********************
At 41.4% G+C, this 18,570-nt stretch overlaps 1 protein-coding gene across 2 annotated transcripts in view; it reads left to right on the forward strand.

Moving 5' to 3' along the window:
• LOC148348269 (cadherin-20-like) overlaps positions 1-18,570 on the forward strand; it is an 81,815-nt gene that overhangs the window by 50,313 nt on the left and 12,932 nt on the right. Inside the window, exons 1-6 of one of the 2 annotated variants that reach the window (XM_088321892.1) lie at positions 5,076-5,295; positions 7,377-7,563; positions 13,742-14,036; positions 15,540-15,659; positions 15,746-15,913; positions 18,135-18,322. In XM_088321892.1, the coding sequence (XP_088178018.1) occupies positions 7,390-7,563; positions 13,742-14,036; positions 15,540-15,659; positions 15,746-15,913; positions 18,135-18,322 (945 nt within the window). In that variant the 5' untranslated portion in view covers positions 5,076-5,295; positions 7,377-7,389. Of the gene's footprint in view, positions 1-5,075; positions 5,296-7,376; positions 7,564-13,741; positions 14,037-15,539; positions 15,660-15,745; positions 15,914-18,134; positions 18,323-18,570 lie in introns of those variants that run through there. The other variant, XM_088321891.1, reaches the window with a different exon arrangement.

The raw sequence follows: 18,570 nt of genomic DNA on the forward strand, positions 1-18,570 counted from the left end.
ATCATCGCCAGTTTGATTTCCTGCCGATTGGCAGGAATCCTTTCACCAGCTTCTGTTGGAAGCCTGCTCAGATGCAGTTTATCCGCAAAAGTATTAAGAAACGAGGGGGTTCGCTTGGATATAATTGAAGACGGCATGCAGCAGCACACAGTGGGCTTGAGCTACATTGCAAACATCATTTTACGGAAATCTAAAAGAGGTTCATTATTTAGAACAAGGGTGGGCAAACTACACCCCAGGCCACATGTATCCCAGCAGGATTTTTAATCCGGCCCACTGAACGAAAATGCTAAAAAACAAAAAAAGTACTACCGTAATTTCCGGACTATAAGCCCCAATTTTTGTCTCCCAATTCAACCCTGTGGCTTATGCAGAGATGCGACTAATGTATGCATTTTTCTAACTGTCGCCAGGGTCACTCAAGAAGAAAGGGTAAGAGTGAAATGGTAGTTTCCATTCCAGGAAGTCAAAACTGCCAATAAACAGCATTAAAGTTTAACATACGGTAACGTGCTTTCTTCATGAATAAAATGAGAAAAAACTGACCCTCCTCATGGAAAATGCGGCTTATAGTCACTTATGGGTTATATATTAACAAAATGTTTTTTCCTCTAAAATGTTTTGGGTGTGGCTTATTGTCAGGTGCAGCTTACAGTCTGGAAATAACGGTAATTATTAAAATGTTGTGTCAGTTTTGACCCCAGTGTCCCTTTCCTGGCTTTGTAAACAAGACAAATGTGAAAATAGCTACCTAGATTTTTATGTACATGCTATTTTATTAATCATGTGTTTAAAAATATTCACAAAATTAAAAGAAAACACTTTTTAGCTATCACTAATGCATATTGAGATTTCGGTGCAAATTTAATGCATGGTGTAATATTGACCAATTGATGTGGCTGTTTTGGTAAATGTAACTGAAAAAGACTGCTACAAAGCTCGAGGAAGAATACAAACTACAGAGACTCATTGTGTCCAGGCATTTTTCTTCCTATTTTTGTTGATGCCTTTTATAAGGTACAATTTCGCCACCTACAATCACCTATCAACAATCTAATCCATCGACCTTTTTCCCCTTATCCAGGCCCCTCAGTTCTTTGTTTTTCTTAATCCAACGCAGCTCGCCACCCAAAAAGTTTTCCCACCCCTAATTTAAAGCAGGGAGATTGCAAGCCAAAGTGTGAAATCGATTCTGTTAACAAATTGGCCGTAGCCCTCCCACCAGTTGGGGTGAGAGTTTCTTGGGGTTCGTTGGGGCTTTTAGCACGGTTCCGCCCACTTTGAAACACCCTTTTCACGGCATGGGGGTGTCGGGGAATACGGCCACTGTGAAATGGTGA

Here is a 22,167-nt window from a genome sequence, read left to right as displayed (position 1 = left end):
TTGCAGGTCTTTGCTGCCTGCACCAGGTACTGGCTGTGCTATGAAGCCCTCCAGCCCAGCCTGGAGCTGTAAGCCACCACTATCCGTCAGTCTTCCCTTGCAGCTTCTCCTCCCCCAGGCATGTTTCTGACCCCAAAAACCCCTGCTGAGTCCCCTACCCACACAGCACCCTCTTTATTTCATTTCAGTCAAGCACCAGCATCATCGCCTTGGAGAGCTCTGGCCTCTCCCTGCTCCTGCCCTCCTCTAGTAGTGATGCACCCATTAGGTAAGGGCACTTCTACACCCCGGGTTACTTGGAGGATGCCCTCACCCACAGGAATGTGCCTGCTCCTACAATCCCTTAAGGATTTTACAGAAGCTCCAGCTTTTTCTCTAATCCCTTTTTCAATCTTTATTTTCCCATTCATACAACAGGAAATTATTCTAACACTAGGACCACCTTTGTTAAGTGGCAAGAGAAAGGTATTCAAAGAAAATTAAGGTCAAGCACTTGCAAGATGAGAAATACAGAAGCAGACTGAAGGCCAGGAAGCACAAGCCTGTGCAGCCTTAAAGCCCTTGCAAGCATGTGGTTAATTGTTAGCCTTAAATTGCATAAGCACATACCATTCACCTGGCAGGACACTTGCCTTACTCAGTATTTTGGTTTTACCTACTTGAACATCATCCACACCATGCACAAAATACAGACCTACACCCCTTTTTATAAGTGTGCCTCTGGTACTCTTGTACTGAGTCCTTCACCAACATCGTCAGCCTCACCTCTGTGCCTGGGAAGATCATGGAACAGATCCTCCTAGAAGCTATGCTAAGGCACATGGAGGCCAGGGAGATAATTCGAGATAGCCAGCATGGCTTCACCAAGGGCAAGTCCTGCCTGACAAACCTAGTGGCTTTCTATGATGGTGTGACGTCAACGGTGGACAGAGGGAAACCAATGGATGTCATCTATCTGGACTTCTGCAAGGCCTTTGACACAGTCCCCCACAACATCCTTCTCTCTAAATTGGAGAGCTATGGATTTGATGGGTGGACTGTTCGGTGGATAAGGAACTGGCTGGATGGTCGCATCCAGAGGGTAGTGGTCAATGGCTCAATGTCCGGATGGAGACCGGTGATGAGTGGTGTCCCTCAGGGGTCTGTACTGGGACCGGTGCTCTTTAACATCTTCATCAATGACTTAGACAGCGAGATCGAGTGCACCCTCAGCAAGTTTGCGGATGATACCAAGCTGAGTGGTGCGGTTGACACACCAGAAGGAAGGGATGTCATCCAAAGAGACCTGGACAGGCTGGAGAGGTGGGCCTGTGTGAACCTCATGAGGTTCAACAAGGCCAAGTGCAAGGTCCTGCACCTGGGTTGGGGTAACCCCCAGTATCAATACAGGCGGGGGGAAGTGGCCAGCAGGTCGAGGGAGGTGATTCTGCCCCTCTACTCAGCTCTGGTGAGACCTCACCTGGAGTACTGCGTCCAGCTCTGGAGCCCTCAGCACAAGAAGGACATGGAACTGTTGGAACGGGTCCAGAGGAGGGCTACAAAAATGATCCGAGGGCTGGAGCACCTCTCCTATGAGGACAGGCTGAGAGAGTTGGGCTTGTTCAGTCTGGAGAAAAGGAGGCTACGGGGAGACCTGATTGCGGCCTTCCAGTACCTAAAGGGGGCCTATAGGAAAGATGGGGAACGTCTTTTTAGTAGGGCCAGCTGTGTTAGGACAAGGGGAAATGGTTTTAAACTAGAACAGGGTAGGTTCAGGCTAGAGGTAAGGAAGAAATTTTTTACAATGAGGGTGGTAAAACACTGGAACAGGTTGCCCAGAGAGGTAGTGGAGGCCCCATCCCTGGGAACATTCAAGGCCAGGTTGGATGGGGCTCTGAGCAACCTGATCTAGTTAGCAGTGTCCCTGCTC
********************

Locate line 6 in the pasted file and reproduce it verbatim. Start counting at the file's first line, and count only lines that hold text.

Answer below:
Here is a 22,167-nt window from a genome sequence, read left to right as displayed (position 1 = left end):